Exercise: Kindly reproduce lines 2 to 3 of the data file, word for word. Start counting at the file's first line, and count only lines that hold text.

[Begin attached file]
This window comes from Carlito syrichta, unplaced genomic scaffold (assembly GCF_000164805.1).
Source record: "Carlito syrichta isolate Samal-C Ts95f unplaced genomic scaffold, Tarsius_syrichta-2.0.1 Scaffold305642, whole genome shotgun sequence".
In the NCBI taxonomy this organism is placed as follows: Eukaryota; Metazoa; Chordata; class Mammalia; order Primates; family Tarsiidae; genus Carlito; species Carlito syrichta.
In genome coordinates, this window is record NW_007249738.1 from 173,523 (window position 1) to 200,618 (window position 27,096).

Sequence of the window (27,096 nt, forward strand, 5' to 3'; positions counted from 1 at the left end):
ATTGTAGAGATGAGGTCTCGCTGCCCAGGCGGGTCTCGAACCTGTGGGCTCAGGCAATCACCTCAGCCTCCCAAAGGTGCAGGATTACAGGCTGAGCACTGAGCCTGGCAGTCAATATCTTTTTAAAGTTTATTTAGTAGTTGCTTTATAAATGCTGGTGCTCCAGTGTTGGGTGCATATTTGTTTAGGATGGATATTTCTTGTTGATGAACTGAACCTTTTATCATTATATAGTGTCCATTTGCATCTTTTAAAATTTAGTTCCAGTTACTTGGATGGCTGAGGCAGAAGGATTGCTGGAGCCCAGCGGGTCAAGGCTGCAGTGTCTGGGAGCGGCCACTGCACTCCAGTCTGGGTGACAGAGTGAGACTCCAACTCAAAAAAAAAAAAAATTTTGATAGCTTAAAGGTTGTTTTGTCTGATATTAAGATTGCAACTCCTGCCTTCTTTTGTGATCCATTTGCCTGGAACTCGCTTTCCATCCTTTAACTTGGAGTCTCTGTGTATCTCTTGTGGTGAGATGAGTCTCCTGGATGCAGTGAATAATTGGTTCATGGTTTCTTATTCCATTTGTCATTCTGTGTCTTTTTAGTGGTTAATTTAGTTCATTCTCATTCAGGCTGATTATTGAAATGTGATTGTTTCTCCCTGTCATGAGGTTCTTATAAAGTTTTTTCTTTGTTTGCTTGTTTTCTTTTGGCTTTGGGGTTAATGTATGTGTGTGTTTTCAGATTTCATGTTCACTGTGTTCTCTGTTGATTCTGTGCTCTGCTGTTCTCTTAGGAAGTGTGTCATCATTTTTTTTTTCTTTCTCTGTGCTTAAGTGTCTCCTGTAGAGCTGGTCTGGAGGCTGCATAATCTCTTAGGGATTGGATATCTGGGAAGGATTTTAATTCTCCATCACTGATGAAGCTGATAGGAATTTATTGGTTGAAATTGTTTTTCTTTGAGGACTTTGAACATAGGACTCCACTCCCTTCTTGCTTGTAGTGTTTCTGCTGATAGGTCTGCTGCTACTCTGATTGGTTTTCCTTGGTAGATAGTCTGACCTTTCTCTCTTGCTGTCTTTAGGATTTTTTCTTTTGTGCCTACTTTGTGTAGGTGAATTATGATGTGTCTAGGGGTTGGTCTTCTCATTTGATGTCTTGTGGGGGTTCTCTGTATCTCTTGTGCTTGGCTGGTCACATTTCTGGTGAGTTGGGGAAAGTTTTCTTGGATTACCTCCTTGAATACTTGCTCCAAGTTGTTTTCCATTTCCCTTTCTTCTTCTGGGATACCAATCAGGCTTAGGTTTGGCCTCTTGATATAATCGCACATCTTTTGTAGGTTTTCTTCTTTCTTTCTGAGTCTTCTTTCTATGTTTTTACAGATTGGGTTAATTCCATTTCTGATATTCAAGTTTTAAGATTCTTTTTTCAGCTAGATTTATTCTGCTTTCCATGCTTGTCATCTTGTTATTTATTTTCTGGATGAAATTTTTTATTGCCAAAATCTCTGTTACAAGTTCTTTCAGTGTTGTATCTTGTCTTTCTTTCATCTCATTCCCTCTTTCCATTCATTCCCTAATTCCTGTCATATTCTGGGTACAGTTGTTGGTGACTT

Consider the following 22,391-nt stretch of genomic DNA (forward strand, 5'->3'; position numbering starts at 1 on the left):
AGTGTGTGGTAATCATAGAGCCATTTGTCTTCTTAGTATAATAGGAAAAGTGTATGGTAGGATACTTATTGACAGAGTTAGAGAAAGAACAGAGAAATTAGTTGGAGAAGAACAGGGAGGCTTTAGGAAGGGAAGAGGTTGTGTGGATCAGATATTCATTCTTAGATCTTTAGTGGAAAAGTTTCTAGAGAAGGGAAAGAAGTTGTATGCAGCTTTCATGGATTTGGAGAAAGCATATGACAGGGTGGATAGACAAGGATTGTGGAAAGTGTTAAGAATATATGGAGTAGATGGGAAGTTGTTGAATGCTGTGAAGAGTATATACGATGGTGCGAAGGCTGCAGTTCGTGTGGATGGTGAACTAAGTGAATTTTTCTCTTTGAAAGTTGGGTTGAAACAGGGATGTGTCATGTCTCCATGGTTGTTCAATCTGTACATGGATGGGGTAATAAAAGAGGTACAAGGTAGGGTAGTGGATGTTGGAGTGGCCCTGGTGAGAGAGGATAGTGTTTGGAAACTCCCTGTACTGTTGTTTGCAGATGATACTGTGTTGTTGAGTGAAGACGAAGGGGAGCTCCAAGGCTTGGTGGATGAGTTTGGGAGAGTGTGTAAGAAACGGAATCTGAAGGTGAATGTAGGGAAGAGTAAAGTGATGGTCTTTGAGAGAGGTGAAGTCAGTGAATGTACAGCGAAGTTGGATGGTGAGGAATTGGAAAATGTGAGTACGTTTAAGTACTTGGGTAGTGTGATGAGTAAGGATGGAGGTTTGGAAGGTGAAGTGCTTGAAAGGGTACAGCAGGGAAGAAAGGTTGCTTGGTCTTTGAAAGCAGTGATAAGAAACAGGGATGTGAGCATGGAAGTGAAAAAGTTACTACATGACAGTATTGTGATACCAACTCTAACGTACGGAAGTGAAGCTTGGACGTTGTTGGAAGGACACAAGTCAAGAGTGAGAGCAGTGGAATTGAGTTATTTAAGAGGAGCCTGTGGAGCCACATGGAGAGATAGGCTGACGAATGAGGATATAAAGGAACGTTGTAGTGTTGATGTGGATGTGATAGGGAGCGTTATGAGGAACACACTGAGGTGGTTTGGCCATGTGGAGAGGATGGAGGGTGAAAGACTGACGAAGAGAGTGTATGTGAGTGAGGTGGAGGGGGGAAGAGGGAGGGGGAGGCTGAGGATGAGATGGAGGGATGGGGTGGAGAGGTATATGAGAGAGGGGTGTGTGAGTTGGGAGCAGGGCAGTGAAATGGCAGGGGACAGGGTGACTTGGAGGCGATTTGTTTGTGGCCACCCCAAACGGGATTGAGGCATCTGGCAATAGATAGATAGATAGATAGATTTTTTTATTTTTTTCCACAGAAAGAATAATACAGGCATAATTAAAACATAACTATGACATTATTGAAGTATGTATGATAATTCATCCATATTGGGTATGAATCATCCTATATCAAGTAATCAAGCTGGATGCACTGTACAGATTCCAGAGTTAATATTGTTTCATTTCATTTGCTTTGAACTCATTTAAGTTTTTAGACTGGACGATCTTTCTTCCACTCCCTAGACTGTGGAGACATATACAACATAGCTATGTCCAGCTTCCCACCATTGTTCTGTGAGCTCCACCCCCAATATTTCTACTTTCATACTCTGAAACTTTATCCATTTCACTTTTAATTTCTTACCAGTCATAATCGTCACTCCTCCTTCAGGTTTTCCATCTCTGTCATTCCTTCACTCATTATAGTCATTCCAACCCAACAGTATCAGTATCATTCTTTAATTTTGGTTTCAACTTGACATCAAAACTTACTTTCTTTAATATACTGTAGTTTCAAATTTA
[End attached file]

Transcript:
Source record: "Carlito syrichta isolate Samal-C Ts95f unplaced genomic scaffold, Tarsius_syrichta-2.0.1 Scaffold305642, whole genome shotgun sequence".
In the NCBI taxonomy this organism is placed as follows: Eukaryota; Metazoa; Chordata; class Mammalia; order Primates; family Tarsiidae; genus Carlito; species Carlito syrichta.